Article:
Each local organization will receive the direct financial support, structured coaching, and resources needed to help them implement repaving initiatives, reforestation, and other targeted nature-based solutions. The Living Cities Canada program emphasizes a participatory planning process with meaningful community engagement, where residents and businesses are part of creating and stewarding local projects.

'Depaving' in Montreal

One local organization is the Montréal Urban Ecology Centre, a non-profit organization that has worked with Green Communities Canada on "depaving" projects to transform paved surfaces into green spaces.

Through the Living Cities Canada program, the Montréal Urban Ecology Centre will in turn deliver training to other climate-focused organizations about participatory planning, how to identify the social and environmental areas with the highest needs for climate assistance, how to engage and involve local residents (including a diverse slate of voices), as well as asset mapping and project co-design.

"Since citizens are in their neighbourhood every day, they can provide knowledge and observations that are different from experts," said Vincent Ouellet Jobin, Chargé de projets et développement at Montréal Urban Ecology Centre. "Participatory planning draws on that experience to help enrich projects so they can truly meet the communities’ needs."

The Montréal Urban Ecology Centre said participatory planning takes time and resources, but also helps to encourage communities to adopt initiatives, supports active citizenship and ensures the spirit of the project is maintained in the long term.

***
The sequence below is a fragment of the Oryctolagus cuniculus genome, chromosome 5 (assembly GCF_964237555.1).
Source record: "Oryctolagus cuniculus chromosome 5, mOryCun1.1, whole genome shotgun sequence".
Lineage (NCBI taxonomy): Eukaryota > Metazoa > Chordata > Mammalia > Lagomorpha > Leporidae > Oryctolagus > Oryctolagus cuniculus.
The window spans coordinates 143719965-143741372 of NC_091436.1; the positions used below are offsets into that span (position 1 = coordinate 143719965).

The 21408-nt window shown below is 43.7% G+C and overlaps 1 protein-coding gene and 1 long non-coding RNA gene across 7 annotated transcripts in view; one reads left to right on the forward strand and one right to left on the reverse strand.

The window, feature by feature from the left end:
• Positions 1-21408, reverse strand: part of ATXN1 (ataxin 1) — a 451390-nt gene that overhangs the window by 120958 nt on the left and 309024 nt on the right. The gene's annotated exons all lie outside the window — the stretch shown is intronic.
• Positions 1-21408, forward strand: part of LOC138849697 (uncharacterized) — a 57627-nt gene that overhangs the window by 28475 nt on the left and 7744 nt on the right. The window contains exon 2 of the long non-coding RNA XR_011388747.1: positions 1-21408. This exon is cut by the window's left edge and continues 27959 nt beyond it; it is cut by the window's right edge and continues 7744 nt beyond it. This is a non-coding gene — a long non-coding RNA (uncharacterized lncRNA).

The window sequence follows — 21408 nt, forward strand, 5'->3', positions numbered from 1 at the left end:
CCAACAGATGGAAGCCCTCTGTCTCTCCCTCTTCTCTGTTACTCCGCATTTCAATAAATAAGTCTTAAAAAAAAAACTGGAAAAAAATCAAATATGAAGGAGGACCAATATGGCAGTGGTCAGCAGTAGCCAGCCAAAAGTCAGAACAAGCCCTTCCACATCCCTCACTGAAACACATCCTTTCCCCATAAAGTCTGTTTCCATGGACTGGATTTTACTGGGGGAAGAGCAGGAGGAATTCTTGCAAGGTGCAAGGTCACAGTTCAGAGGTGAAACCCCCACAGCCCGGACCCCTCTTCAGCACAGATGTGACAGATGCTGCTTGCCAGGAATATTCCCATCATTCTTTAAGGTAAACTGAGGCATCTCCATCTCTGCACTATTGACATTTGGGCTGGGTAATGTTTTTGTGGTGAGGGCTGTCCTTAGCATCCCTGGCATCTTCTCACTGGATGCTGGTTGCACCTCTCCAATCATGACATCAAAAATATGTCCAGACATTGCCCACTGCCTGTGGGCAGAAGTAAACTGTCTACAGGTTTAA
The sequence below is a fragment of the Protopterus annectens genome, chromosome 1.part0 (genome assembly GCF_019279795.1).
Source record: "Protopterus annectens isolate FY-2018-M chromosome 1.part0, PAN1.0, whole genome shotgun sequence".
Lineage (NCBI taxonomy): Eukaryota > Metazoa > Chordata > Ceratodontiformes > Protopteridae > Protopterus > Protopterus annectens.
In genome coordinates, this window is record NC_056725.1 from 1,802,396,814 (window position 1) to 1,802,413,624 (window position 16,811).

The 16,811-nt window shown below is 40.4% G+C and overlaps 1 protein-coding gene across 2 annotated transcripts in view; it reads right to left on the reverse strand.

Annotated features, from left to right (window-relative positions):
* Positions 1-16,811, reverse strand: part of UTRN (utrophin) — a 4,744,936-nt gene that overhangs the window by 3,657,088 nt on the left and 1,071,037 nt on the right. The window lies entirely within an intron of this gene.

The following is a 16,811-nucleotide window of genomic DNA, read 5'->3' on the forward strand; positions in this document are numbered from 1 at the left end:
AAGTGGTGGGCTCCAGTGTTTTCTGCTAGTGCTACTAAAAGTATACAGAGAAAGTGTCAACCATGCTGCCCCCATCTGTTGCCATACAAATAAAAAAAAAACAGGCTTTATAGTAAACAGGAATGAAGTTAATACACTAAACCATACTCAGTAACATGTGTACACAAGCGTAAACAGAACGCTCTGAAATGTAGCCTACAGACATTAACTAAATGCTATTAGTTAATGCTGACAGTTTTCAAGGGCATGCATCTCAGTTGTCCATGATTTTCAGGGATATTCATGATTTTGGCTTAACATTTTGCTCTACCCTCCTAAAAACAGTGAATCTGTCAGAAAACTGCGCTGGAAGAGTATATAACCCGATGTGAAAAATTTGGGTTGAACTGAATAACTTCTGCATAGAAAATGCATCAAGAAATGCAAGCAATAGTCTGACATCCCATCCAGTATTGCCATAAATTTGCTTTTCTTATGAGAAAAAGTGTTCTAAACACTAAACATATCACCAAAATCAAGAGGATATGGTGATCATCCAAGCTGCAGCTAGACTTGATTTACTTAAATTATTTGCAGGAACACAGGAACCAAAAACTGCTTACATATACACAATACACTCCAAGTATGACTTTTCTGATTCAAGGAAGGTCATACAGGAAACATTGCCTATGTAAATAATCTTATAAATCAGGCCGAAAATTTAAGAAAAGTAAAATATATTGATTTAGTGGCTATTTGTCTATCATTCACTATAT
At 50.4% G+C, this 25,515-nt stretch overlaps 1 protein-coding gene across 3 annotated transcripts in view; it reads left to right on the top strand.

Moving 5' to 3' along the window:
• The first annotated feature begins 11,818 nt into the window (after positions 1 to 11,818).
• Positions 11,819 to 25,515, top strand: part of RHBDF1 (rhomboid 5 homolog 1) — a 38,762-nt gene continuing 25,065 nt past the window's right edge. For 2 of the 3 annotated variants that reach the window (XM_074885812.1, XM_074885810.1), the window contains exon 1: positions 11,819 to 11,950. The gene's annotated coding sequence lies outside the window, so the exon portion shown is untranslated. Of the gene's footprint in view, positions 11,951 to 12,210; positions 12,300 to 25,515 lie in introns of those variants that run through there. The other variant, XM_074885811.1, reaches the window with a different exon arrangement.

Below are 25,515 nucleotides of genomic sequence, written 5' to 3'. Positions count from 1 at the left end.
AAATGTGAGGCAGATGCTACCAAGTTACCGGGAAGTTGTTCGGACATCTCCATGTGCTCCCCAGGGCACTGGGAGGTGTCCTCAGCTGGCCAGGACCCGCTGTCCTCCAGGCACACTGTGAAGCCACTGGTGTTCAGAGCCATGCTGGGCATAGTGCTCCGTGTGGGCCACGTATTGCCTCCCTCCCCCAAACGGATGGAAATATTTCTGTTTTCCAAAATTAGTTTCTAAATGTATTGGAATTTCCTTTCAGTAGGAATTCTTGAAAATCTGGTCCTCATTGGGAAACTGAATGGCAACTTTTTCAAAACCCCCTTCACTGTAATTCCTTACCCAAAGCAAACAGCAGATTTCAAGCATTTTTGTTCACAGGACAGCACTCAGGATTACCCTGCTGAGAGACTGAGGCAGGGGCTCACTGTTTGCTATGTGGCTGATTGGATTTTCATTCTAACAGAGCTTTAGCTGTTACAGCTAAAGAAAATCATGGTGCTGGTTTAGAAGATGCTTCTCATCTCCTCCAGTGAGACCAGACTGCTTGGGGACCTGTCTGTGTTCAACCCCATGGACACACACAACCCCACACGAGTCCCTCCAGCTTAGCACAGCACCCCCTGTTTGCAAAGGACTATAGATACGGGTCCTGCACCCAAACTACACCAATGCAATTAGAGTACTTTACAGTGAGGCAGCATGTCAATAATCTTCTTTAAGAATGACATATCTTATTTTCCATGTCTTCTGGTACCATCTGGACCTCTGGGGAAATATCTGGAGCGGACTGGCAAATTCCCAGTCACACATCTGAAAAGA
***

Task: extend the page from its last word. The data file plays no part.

"The TD Ready Challenge grant received by Green Communities Canada will help give us time and resources to co-design green infrastructure together with the people that will benefit from them. It will allow us to design a project that is truly equitable, sustainable and supported by the community," said Ouellet Jobin.

Over the last decade, Green Communities Canada has supported more than 100 green infrastructure action projects in more than 30 cities, resulting in the removal of 16,000m2 of asphalt, planting over 12,000 flowers and trees, and diverting 25,000m3 from stormwater sewers.

"What’s magical about green infrastructure is that not only can it deliver community services like stormwater management, but it also promises a host of other benefits that grey infrastructure does not, like improving mental and physical health of residents, supporting biodiversity, keeping cities cooler during extreme heat, and much more," said Mettler.

To learn more about the 2022 TD Ready Challenge grant recipients and the TD Ready Challenge program, visit You can also visit the TD Ready Commitment to read the most recent issue of the TD Corporate Citizenship quarterly newsletter.

Want to learn more about Community?
Resilience and resources: How TD helps support refugee newcomers to Canada
24 cultural and music festivals to check out this summer
How TD Insurance colleagues are helping those affected by wildfires

See you in a bit

You are now leaving our website and entering a third-party website over which we have no control.

Continue to site Return to TD Stories

Neither TD Bank US Holding Company, nor its subsidiaries or affiliates, is responsible for the content of the third-party sites hyperlinked from this page, nor do they guarantee or endorse the information, recommendations, products or services offered on third party sites.

Third-party sites may have different Privacy and Security policies than TD Bank US Holding Company. You should review the Privacy and Security policies of any third-party website before you provide personal or confidential information.